Kamila Shamsie in Conversation with journalist Razia Iqbal
Novelist Kamila Shamsie reads from her latest novel, HOME FIRE - long-listed for this year's Man Booker Prize
Thursday 28 September, 6.30pm
Prize-winning novelist Kamila Shamsie discusses with BBC journalist Razia Iqbal her contemporary retelling of Sophocles’ Antigone, Home Fire; a powerful, urgent tale of love, politics, family and enmity, confronting one of the defining issues of our age
"Left me awestruck, on the edge of my chair, filled with admiration for her courage and ambition" Peter Carey
Isma is free. After years spent raising her twin siblings in the wake of their mother’s death, she is finally studying in America. But she can’t stop worrying about Aneeka, her beautiful, headstrong sister back in London – or their brother, Parvaiz, who’s disappeared to prove himself to the dark legacy of the jihadist father he never knew.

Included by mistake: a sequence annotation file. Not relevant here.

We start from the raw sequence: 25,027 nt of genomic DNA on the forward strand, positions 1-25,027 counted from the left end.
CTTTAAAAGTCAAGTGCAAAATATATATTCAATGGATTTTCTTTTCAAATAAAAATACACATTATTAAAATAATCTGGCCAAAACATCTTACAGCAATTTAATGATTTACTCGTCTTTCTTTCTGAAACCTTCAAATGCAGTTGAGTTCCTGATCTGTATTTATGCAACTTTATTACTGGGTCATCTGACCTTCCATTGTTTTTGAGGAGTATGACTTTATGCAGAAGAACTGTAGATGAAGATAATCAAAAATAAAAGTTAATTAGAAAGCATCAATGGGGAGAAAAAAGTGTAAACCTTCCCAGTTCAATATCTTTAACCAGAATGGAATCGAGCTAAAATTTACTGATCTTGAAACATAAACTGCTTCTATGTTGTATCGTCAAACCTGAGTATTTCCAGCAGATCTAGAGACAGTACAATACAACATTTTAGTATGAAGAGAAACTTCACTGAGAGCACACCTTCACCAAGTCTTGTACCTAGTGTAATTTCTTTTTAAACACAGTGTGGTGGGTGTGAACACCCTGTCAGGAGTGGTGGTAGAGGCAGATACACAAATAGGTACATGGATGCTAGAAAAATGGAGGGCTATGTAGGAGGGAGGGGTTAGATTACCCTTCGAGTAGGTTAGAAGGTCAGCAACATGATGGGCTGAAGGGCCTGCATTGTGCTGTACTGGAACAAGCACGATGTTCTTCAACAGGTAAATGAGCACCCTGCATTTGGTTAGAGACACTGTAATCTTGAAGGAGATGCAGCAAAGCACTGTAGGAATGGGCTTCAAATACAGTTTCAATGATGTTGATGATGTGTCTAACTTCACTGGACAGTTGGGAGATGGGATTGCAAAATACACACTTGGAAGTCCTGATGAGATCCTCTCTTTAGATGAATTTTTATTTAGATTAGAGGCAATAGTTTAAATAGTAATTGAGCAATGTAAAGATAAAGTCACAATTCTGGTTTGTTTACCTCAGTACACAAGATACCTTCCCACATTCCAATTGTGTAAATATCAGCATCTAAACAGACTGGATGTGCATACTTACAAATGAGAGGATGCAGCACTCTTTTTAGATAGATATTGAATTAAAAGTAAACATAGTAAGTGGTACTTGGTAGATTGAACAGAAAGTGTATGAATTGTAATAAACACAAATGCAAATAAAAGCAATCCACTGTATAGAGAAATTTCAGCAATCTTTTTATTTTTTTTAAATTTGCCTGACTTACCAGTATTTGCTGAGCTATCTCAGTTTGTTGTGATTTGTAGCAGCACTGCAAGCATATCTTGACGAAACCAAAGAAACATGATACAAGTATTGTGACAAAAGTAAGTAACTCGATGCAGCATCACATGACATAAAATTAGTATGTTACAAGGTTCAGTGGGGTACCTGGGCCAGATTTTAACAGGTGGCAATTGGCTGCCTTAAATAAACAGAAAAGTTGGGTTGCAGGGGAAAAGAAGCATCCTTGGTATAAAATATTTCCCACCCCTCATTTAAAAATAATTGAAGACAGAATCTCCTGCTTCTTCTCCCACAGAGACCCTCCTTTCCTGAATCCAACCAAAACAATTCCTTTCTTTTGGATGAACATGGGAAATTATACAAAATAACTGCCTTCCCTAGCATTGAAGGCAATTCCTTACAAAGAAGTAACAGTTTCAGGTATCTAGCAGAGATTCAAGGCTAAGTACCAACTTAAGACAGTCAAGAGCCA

Then Eamonn enters the sisters’ lives. The son of a powerful British Muslim politician, Eamonn has his own birthright to live up to – or defy. Is he to be a chance at love? The means of Parvaiz’s salvation? Two families’ fates are devastatingly entwined in this searing novel that asks: what sacrifices will we make in the name of love?
"In perfect harmony with the heartbeat of modern times. No novel could be as timely" Aminatta Forna
Kamila Shamsie is the author of six novels: In the City by the Sea; Kartography (both shortlisted for the John Llewellyn Rhys Prize); Salt and Saffron; Broken Verses; Burnt Shadows (shortlisted for the Orange Prize for Fiction) and, most recently, A God in Every Stone, which was shortlisted for the Baileys Prize, the Walter Scott Prize for Historical Fiction and the DSC Prize for South Asian Literature. Three of her novels have received awards from Pakistan's Academy of Letters. Kamila Shamsie is a Fellow of the Royal Society of Literature and was named a Granta Best of Young British Novelist in 2013. She grew up in Karachi and now lives in London.
Razia Iqbal is BBC News journalist, reporting for outlets across the BBC as a special correspondent, presenting Talking Books on the BBC News Channel and Newshour on BBC World Service. She has also served as the BBC's arts correspondent.